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Since the Fukushima nuclear accident in the wake of the Great East Japan Earthquake of 11 March 2011, Japan has seen a significant revival in its social activism. Large-scale social movements sprang up in response to such issues as denuclearization, proposed new US military bases in Okinawa, and the 2015 National Security Legislation, propelled by dissatisfaction with the national government's stance on these fronts. In the context of the broader 'amorphization' of Japanese society, this book characterizes these movements as 'amorphous' based on the phenomenon in which movements are formed by diverse and disparate people and display disparate, disorganized, and undefined elements in stark contrast to Japanese social movements of the past which were of a highly structured organizational type. The authors have direct, first-hand experience of these social movements and paint vivid pictures of their diverse activities. Chapters focus on issues such as opposition to hate speech and US military bases in Okinawa, and examine in detail movements such as SEALDs, Hangenren and Amateur Revolt, perhaps the most amorphous social movement in Japan of this period.
About Editors and Authors
Professor of Political Science in the Graduate School of Humanities, Tokyo Metropolitan University. He specializes in Japanese politics and welfare state. His publications include Gendai seiji to josei seisaku (Contemporary Japanese politics and gender policies), Keisō Shobō, 2005 and Japanese Politics Today: From Karaoke to Kabuki Democracy, Palgrave Macmillan, 2011 (co-author).
Professor Emeritus at Hitotsubashi University. Specializing in Japanese political history, he published dozens of books, the latest of which is Pandemikku no seijigaku (Politics of pandemics), Kadensha, 2020.
Researcher in the International Peace Research Institute at Meiji Gakuin University. He specializes in the studies of Japanese political history. His publications include Popyurizumu to ‘min-i’ no seijigaku: 3.11 igo no minshu-shugi (Populism and the politics of ‘popular will’: Democracy after March 11th, Ōtsuki Shoten, 2017.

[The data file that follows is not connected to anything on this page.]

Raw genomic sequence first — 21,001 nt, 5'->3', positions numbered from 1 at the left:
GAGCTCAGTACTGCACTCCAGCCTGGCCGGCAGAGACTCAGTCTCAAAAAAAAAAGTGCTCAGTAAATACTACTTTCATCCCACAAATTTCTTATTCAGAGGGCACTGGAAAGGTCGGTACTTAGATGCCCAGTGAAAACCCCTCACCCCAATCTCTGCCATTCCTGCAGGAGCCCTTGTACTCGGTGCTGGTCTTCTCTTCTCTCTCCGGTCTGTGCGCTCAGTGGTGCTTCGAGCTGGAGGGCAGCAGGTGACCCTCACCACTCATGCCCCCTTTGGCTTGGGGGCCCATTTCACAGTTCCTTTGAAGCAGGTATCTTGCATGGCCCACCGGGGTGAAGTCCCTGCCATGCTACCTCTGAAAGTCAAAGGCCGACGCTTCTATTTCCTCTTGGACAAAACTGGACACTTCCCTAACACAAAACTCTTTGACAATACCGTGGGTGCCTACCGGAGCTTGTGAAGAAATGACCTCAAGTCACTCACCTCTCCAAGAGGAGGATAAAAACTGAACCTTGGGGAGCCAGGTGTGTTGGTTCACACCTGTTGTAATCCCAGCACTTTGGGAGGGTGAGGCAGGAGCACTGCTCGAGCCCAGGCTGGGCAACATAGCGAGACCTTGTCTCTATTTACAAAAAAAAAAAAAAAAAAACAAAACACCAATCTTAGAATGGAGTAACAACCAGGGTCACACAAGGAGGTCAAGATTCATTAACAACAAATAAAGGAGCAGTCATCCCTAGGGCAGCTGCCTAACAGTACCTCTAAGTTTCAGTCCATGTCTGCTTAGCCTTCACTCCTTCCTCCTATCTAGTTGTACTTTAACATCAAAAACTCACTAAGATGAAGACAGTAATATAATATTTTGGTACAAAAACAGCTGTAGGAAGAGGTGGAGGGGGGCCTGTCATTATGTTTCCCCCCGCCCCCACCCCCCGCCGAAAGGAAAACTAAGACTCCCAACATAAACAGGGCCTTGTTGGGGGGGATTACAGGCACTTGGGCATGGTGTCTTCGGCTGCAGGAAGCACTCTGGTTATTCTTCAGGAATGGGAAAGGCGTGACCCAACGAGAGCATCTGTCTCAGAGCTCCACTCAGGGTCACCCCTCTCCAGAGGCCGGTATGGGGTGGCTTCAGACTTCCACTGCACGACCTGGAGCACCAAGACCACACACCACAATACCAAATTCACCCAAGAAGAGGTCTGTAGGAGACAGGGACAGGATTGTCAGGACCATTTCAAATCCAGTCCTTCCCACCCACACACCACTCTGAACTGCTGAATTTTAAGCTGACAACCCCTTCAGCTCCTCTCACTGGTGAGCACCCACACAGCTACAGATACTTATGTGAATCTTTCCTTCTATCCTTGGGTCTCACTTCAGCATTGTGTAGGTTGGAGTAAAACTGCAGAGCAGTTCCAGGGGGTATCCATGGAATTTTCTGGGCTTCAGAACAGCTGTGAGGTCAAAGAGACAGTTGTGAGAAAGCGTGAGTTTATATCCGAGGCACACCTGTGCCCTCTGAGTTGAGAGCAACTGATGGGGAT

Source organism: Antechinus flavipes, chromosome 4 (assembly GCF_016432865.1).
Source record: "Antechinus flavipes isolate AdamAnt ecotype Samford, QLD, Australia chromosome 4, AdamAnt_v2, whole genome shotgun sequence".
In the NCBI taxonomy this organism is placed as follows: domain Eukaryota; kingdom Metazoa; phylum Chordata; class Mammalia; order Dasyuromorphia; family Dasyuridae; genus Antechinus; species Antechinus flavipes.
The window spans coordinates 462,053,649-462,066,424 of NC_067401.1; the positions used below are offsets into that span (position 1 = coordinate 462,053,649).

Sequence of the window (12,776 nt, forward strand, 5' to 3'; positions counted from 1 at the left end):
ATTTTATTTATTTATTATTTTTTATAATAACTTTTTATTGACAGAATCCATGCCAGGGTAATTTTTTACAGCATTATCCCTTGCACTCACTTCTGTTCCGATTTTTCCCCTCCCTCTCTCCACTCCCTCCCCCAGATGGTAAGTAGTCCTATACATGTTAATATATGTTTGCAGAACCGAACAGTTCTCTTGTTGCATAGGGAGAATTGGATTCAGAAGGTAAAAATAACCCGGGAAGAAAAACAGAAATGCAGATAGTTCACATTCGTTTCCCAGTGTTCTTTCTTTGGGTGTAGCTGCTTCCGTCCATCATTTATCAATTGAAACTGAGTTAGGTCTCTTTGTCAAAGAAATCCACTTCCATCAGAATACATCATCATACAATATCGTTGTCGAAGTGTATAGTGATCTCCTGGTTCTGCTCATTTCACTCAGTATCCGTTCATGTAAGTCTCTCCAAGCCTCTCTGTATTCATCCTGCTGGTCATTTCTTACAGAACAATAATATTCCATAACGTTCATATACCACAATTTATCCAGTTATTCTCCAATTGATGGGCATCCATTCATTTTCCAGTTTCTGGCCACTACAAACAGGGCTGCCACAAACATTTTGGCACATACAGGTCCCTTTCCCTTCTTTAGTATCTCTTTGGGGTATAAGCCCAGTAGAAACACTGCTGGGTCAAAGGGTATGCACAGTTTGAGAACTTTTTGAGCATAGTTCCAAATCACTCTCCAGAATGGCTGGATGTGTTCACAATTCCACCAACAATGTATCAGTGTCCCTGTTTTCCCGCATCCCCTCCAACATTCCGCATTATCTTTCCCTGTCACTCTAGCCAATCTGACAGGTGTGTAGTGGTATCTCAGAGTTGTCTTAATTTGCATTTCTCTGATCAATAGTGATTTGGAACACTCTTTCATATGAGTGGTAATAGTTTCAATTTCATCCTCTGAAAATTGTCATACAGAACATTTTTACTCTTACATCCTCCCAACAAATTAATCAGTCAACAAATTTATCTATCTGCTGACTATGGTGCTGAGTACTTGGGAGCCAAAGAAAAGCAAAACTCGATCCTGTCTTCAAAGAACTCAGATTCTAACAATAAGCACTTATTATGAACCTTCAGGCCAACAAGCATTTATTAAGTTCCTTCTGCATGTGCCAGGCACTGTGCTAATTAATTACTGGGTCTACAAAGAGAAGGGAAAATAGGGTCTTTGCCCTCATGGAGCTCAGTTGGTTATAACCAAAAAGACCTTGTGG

Professor of History in the School of Law at Meiji University. His current research focusses on the history of German, Jewish and Japanese anarchism. His publications include Doitsu anākizumu no seiritsu (Making of German anarchism), Ochanomizu Shobō, 2002; and Japan and the High Treason Incident, Routledge, 2013 (co-author).
Professor of Sociology in the Graduate School of Humanities, Tokyo Metropolitan University. He specialises in the studies of international migration. He authored Migrant Workers in Contemporary Japan: An Institutional Perspective on Transnational Employment, Trans Pacific Press, 2013; and Gaikokujin no jinken no shakaigaku (Sociology of foreigners’ human rights in Japan), Yoshida Shoten, 2018.
Professor, Research Institute for Islands Sustainability, Ryukyu University. He has published in the area of the history of modern Okinawa, including Okinawa: Kichi shakai no kigen to sōkoku (Okinawa: The origins of military base society and its conflict with the US, 1945–56), Keisō Shobō, 2013.
Table of contents
Introduction – Post-Fukushima Social Movements in Japan: An Overview
1. Amorphous Dissent – a Conceptualization
2. What Have Post-3.11 Social Movements Changed?
3. Post-3.11 Social Movements and Politics
4. Amateur Revolt: The Amorphous Social Movement Resisting the System
5. Twenty Years of Confrontation: Against the Ossification of US Military Bases in Okinawa
6. Opposing Hate Speech in Japan: Valuing Differences and Breaking New Ground for Human Rights